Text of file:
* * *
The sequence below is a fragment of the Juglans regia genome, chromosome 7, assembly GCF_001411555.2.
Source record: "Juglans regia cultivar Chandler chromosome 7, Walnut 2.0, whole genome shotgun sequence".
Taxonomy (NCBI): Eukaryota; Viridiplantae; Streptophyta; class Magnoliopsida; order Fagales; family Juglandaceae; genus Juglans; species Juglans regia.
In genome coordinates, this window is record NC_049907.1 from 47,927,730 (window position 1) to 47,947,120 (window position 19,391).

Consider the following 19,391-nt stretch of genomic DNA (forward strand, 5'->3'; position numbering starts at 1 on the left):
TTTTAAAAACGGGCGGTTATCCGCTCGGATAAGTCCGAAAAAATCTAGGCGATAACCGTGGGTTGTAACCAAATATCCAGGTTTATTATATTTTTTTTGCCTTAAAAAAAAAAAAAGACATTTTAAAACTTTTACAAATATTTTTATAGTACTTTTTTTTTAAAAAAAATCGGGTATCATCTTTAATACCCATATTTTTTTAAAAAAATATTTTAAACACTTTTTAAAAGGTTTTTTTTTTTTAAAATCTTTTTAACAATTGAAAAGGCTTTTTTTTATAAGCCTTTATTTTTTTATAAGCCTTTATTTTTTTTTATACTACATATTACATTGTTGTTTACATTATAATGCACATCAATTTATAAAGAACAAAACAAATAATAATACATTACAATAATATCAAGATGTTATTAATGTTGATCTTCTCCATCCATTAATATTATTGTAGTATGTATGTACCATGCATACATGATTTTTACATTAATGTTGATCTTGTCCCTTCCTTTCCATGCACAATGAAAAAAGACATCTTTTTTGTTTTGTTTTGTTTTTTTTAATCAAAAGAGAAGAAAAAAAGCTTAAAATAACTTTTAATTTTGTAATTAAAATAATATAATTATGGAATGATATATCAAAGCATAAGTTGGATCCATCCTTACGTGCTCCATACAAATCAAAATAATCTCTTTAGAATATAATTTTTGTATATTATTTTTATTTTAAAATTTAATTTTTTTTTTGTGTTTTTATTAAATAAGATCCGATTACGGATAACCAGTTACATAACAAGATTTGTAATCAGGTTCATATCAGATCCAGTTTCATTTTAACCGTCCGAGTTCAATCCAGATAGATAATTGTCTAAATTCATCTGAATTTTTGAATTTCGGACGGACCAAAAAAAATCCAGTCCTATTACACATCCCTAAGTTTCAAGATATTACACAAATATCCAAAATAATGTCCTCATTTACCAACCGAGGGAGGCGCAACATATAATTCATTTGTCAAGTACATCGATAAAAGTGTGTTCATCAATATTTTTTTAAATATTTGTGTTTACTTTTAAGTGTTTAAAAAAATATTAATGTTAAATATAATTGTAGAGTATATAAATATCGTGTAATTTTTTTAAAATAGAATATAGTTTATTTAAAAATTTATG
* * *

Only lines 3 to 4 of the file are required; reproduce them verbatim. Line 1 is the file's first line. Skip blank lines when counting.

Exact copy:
Taxonomy (NCBI): Eukaryota; Viridiplantae; Streptophyta; class Magnoliopsida; order Fagales; family Juglandaceae; genus Juglans; species Juglans regia.
In genome coordinates, this window is record NC_049907.1 from 47,927,730 (window position 1) to 47,947,120 (window position 19,391).